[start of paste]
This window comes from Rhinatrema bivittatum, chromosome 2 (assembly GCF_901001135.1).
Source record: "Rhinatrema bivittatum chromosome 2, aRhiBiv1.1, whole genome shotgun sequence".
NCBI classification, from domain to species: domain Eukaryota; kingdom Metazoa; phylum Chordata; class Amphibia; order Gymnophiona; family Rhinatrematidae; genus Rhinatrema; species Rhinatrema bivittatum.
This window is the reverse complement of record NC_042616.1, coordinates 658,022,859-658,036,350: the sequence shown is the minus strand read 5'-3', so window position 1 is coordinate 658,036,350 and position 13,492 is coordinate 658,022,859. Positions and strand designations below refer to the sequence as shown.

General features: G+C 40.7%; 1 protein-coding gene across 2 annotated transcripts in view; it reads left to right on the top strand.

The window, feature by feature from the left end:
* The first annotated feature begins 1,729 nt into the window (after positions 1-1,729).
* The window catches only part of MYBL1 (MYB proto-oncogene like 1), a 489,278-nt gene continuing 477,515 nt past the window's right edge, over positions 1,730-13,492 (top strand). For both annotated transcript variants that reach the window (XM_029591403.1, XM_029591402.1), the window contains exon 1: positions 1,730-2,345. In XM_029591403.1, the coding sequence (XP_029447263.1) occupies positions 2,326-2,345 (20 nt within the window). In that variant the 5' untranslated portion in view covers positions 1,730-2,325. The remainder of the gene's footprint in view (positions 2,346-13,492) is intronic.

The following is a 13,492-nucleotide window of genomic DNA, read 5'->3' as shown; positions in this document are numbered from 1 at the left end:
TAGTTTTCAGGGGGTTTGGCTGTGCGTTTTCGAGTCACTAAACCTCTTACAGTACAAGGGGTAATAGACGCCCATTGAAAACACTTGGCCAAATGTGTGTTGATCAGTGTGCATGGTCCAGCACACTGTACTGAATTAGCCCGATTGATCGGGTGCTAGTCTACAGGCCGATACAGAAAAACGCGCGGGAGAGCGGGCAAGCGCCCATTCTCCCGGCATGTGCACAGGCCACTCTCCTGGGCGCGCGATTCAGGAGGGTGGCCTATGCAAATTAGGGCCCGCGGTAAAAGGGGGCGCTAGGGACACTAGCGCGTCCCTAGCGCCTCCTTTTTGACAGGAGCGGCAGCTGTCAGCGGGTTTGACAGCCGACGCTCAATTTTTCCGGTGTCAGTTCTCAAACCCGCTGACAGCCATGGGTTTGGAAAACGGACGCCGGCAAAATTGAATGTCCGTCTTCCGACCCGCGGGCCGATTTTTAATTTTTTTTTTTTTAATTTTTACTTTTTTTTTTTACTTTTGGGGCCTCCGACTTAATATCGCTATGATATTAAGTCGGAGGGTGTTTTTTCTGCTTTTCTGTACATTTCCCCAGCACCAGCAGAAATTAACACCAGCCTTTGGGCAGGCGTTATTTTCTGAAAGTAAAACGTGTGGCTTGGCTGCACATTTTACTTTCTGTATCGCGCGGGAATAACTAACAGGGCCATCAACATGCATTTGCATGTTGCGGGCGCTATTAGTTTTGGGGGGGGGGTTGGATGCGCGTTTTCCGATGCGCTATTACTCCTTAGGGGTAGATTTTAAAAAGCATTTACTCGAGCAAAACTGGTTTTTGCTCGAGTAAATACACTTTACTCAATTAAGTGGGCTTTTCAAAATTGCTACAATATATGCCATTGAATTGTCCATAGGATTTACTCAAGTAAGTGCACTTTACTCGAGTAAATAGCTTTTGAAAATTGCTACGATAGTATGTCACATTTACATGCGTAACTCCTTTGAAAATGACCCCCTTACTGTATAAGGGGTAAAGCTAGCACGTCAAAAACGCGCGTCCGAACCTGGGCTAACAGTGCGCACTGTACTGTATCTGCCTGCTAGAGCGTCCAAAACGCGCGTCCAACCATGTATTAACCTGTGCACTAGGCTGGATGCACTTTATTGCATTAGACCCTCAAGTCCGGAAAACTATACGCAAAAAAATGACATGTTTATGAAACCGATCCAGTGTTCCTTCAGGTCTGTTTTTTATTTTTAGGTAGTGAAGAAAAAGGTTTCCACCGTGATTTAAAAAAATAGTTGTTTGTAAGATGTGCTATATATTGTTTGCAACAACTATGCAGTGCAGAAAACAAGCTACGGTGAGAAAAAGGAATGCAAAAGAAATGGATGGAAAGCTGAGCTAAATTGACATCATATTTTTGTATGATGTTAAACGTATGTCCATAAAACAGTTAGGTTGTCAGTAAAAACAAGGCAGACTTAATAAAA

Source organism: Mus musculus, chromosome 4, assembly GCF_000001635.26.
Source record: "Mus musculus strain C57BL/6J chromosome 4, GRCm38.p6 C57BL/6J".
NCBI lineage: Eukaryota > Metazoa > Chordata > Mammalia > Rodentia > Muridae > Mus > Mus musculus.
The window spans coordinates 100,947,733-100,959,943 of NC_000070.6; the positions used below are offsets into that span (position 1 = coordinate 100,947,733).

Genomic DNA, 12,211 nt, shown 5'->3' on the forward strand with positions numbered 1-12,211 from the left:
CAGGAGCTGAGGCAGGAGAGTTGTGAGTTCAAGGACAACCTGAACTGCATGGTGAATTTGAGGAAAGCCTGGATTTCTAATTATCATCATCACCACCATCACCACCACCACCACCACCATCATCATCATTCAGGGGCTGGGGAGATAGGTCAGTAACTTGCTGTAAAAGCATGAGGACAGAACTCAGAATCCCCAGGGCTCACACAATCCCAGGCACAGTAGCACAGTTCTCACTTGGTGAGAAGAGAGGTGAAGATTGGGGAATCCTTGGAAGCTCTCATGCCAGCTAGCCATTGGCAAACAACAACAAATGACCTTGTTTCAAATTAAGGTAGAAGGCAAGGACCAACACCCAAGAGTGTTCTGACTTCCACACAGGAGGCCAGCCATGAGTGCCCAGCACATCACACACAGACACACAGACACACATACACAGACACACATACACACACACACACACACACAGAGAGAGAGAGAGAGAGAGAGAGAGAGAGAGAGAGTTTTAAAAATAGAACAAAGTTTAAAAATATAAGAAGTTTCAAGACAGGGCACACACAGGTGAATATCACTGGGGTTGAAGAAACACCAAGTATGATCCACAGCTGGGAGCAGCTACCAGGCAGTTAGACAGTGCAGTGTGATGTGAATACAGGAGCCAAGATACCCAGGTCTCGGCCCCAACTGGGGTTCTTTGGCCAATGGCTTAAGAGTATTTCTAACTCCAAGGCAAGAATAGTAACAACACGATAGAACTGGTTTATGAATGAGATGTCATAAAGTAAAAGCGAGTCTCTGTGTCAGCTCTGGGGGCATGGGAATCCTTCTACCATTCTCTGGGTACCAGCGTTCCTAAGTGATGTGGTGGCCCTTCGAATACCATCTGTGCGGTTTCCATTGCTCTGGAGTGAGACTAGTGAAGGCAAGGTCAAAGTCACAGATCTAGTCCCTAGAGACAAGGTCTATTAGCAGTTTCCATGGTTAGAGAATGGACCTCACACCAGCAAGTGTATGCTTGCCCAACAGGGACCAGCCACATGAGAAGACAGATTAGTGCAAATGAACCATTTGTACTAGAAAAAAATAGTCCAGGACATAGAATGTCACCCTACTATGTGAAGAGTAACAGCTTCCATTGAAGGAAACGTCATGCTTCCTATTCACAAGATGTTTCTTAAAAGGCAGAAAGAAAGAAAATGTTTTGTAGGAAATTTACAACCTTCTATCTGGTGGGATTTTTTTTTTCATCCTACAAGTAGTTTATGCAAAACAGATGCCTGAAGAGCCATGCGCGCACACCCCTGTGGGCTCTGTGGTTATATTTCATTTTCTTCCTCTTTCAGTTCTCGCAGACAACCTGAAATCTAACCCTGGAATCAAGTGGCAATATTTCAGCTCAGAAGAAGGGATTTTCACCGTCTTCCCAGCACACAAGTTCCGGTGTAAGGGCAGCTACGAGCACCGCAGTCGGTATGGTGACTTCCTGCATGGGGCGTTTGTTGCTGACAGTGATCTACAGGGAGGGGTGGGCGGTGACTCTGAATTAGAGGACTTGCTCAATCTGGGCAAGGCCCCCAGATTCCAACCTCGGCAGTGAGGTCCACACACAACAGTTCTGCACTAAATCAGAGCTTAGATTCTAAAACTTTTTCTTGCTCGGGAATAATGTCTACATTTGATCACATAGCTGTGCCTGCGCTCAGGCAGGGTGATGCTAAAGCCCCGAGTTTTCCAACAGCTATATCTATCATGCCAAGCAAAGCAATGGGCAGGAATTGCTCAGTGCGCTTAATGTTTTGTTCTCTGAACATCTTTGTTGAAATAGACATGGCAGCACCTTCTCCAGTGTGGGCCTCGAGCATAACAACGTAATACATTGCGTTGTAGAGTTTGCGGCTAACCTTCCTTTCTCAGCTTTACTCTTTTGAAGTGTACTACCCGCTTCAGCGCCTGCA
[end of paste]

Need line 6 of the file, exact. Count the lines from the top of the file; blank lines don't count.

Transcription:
The window, feature by feature from the left end: